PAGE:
Recent studies have identified HVCN1 as the proton channel responsible for charge compensation during NADPH oxidase activity in neutrophils [10
]. Additionally, unexpected roles for HVCN1 were found in neutrophils and B cells [12
]. In this report, we used WT and HVCN1-deficient eosinophils to determine the function of HVCN1 in this cell type. Our studies revealed several novel findings. First, we demonstrate that Hvcn1
mRNA expression is increased in allergic lung and is at a high basal level in eosinophils. Second, we show that unlike mouse neutrophils, eosinophils do not require HVCN1 for chemotaxis. Finally, we demonstrate that HVCN1 is required for prevention of activation-induced eosinophil cell death, likely because of the membrane depolarization and cytosolic acidification that occurs following PMA stimulation in the absence of HVCN1.
In the present study, HVCN1-deficient eosinophils demonstrated no migration defect, which is in contrast to the results of HVCN1-deficient neutrophils. This can be due to the different mechanism involving calcium mobilization which controls numerous cellular functions including cell migration. In neutrophils, Ca2+
entry occurs largely across store-operated Ca2+
channels from the extracellular environment [34
]. Thus, the increased membrane depolarization can reduce the driving force for extracellular Ca2+
into the cells and as a result impair migration ability, which has been shown in fMIVIL-activated HVCN1-deficient neutrophils [12
]. However, in human eosinophils, several studies showed that pre-incubation of eosinophils by intracellular calcium chelator 1,2-bis-(o
-tetraacetic acid acetoxy-methyl ester (BAPTA-AM) dose-dependently prevented calcium flux and the chemotactic response to platelet activating factor (PAF) and complement fragment 5a (C5a), but the depletion of extracellular calcium had no effect [35
], suggesting that intracellular calcium plays a more important role in regulating eosinophil migration. The other potential explanation (not mutually exclusive) for the lack of effect of HVCN1 deficiency on eosinophil migration comes from the finding that mEotaxin-1 does not induce significant ROS generation by mouse eosinophils [37
], which suggests that mEotaxin-1 does not activate the NADPH oxidase and thus induce the membrane depolarization in HVCN1-deficient eosinophils. Together, HVCN1 deficiency does not affect mouse eosinophil migration.
In our study, we found that HVCN1 was required for optimal ROS production. However, HVCN1-deficient eosinophils still had ~50% ROS production retained (Figure A-D). Similarly, HVCN1-deficient neutrophils and B cells had ~30% ROS production retained [10
], suggesting that proton channels are not indispensible even though they provide the bulk of compensating charge in phagocytes [38
] and that other channels might facilitate charge compensation during ROS generation. For instance, ClC-3 Cl-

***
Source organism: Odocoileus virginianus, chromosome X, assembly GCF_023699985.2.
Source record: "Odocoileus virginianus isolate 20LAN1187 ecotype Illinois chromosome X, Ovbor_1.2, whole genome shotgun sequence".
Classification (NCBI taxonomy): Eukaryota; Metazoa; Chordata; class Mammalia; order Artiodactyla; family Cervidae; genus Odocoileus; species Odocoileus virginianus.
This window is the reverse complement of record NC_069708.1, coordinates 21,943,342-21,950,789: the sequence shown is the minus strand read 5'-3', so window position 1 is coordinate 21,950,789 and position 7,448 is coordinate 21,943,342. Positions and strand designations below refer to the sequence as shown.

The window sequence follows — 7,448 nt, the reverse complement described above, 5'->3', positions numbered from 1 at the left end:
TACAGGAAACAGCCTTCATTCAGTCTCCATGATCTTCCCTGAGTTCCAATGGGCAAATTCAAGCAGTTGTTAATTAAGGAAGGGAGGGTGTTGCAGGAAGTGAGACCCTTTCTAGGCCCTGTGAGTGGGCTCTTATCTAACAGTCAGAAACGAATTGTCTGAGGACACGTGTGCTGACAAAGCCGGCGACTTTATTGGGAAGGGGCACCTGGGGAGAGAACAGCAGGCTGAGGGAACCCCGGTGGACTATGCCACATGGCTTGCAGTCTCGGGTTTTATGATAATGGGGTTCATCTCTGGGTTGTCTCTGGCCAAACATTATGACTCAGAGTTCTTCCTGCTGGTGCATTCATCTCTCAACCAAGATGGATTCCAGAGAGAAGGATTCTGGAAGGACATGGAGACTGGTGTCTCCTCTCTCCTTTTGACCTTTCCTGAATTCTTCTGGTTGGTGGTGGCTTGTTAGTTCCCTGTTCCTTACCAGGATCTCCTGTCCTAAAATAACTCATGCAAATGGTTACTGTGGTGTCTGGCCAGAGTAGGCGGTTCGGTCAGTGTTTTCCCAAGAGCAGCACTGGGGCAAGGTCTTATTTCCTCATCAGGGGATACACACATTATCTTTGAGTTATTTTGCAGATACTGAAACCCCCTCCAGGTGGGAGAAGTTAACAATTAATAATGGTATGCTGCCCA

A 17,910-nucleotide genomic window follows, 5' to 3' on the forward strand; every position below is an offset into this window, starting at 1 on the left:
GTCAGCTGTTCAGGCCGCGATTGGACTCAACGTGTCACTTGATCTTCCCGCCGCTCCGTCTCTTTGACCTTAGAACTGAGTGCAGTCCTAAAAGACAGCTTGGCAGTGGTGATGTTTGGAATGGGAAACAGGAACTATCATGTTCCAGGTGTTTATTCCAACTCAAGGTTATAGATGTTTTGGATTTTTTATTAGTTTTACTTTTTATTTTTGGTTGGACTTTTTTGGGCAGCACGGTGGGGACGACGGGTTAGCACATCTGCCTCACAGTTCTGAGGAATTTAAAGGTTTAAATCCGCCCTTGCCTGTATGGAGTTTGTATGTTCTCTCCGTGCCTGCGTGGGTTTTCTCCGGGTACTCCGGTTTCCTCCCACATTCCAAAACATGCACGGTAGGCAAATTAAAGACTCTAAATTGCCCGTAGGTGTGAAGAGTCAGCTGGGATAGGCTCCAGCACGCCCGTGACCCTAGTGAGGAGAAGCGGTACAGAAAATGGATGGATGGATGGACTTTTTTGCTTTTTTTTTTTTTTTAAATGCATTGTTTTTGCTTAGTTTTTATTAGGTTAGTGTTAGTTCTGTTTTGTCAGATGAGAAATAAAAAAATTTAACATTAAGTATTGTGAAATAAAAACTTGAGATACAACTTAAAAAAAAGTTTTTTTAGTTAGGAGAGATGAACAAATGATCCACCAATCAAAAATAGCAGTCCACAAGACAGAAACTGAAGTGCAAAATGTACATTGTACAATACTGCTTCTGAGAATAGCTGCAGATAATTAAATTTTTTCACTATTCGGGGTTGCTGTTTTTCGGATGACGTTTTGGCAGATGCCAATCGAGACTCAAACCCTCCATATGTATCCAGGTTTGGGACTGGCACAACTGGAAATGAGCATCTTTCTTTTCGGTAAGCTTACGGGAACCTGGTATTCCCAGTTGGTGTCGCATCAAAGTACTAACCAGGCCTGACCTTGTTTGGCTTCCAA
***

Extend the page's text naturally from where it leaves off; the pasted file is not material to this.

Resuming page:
], CLIC-1 Cl channels [41
], TRPV1 nonselective cation channels [42
], SK2 and SK4 Ca2+
], and Kv1.3 delayed rectifier K+
] have been proposed to contribute to charge compensation in leukocytes. However, while these channels might provide charge compensation, they would not alleviate the acidification. In contrast, the sodium-hydrogen exchanger could extrude the extra acid but could not compensate the extra charge as this exchanger is not electrogenic [45
]. Thus, HVCN1 is ideally suited to facilitate charge compensation during ROS generation as it provides both charge and acidity compensation.
HVCN1 was required for optimal ROS production by eosinophils. Our study suggests two likely reasons for this finding: (1) HVCN1-deficient eosinophils were more depolarized than WT eosinophils after PMA stimulation (Figure B), which was most likely caused by the lack of compensating charge provided by proton channels. As a result, the membrane depolarization hinders the flow of electrons across the voltage-dependent flavocytochrome [5
], which is needed to reduce oxygen to superoxide. (2) The deficiency of HVCN1 was also associated with a substantial cytosolic acidification, which happened as quickly as within 30 minutes after PMA stimulation (Figure C). The activity of NADPH oxidase responsible for ROS production, being optimal at intracellular pH 7.0-7.5, could be decreased in this resulting acidic cytosol [47
In addition to inhibiting NADPH oxidase activity, membrane depolarization and cytosolic acidification may be responsible for the observed activation-induced cell death. However, we cannot exclude other possible reasons. For instance, imbalance of osmolarity across the membrane (presumably caused by K+ efflux) might also account for the increased cell death of HVCN1-deficient eosinophils following PMA stimulation.
In summary, our study identifies cell-specific roles for HVCN1 in eosinophil respiratory burst and prevention of activation-induced cell death but not eosinophil migration. These findings have implications for our understanding of the basic mechanism of eosinophil function, as well as for targeting of eosinophils in eosinophil-associated diseases.